The second story, the Black Glove, is a fun exploration of new and really old Batman mythology framed around a fairly decent whodunit. It is well worth reading either way, but it does also establish characters and ideas that will be returned to later in the run.
Overall, it's a difficult book to rate. As an individual book, the Black Glove makes it a decent read but far from essential, but as the first step into Morrison's Batman run it can't be skipped. I would recommend anyone who has read some of the main Batman books and wants to really sink their teeth into more Batman to read the entire Morrison run, starting here, absolutely. A more casual reader would probably be better off skipping this one for something more accessible and self-contained.
This is some of grant morrison's finest work and proof that he has an amazing understanding of the batman character. The first part of the book is the "Batman and son" story line which is fantastic, then there is a two issue part about an old superhero team batman worked with, and then finaly there is a black glove storyline, in which a literal ghost from bruce's past comes back to haunt him, dont worry about this being confusing, its not, just go with it and understand that some of it is slightly abstract, you could read "the black casebook" before reading this but I have not, overall a great batman read that I would advise reading once you have a solid understanding base of the character, and I cannot wait to read the next book: Batman R.I.P
I enjoyed this novel mainly because I have reread it and read the follow up stories of Batman RIP and Batman Incorporated. When you know what's going on it is really enjoyable and entertaining, unfortunately you have to do some background work to get there. For this reason it gets four stars rather than five or three. Damian is introduced as a royal pain in the ass and got on alot of readers nerves straight away. He is an interesting concept that I believe deserves a place in the DC universe. Ive always wanted Bruce to have a child, someone to carry on the Wayne legacy genetically, So im glad he is introduced here and even happier that he eventually does develop into a likeable character (just not in this book).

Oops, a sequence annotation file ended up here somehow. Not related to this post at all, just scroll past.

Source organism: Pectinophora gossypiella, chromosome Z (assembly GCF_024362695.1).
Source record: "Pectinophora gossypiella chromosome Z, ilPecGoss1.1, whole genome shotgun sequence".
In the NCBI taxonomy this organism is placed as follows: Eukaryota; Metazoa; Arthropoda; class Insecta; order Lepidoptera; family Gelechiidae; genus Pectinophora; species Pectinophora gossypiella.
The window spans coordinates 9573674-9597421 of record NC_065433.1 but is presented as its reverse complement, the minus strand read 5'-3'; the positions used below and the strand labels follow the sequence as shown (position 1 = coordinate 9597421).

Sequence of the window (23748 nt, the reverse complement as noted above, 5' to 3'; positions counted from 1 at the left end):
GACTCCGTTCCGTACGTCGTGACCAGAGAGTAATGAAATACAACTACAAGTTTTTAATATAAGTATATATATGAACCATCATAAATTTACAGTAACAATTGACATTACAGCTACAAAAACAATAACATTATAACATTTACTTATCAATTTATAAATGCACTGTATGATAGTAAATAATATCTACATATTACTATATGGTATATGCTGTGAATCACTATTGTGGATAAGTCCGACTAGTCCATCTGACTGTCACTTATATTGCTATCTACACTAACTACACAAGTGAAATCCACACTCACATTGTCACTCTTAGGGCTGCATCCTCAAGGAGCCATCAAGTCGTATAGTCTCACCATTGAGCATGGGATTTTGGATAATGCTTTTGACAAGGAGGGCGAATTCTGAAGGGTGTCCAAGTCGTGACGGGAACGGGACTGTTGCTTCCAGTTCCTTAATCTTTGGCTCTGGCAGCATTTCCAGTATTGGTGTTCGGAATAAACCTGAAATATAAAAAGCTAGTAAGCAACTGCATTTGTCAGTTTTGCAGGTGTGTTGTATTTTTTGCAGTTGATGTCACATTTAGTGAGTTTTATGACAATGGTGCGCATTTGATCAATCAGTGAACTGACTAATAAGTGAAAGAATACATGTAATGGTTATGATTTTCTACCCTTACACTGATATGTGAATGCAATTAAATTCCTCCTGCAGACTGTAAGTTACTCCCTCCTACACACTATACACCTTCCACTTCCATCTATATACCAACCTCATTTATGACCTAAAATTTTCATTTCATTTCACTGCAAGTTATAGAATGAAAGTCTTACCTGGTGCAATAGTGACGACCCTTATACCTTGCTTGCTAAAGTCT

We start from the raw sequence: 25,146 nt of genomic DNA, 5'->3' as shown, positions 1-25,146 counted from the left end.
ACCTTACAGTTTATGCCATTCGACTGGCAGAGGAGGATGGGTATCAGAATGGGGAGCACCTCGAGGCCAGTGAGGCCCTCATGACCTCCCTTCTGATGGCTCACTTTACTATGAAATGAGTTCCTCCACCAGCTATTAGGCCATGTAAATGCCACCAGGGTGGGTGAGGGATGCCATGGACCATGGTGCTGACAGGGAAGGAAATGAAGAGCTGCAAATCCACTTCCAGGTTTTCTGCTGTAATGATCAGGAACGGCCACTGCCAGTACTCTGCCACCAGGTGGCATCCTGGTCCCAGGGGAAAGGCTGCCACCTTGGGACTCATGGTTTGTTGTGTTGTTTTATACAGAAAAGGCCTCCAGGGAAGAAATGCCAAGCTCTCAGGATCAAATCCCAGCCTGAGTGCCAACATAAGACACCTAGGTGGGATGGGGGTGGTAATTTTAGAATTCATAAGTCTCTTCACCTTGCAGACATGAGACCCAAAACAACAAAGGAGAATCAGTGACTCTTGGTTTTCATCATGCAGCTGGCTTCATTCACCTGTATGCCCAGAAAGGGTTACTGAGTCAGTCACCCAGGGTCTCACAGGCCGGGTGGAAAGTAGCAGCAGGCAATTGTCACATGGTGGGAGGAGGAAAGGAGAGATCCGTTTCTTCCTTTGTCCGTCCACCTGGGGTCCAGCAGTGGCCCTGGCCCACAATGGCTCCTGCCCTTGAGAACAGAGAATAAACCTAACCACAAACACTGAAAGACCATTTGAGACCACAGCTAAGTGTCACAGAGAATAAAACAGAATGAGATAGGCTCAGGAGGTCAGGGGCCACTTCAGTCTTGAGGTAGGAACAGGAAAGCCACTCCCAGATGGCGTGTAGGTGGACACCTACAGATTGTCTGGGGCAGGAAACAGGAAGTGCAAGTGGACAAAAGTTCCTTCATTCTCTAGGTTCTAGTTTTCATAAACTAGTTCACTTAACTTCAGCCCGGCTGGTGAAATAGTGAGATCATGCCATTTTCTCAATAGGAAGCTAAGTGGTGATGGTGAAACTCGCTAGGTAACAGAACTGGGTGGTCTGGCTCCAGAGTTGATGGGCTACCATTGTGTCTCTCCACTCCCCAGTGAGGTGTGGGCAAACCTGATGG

As the book progresses and becomes less and less clear as to what going on it introduces us to the Three Ghosts of Batman, a mysterious trio of Batmen capable of giving Batman a run for his money and seemingly engineered specifically to take on the Bat. The characters introduced in this novel are all great concepts but unfortunately the confusing layout and gaps takes away from this positive point.
The Art is strong throughout with J.H. Williams and Tony S. Daniel being two of my favourite pencillers for Batman Novels. This novel is still definitely worth a read for regular Batman readers with a working knowledge of the Batman universe. I wouldn't recommend it to first time readers and should warn this wont be every bodies cup of tea so read a few reviews of the book before commiting to buy.
These are hefty volumes collecting several issues and a few arcs of plotlines.
Here we get the International Batmen, the debut of Damien, the 'Black Glove' and the wonderful issue number 666 with it's unique tale.
Artwork is of a high standard throughout and the writing is not as surreal and indecipherable as you may expect.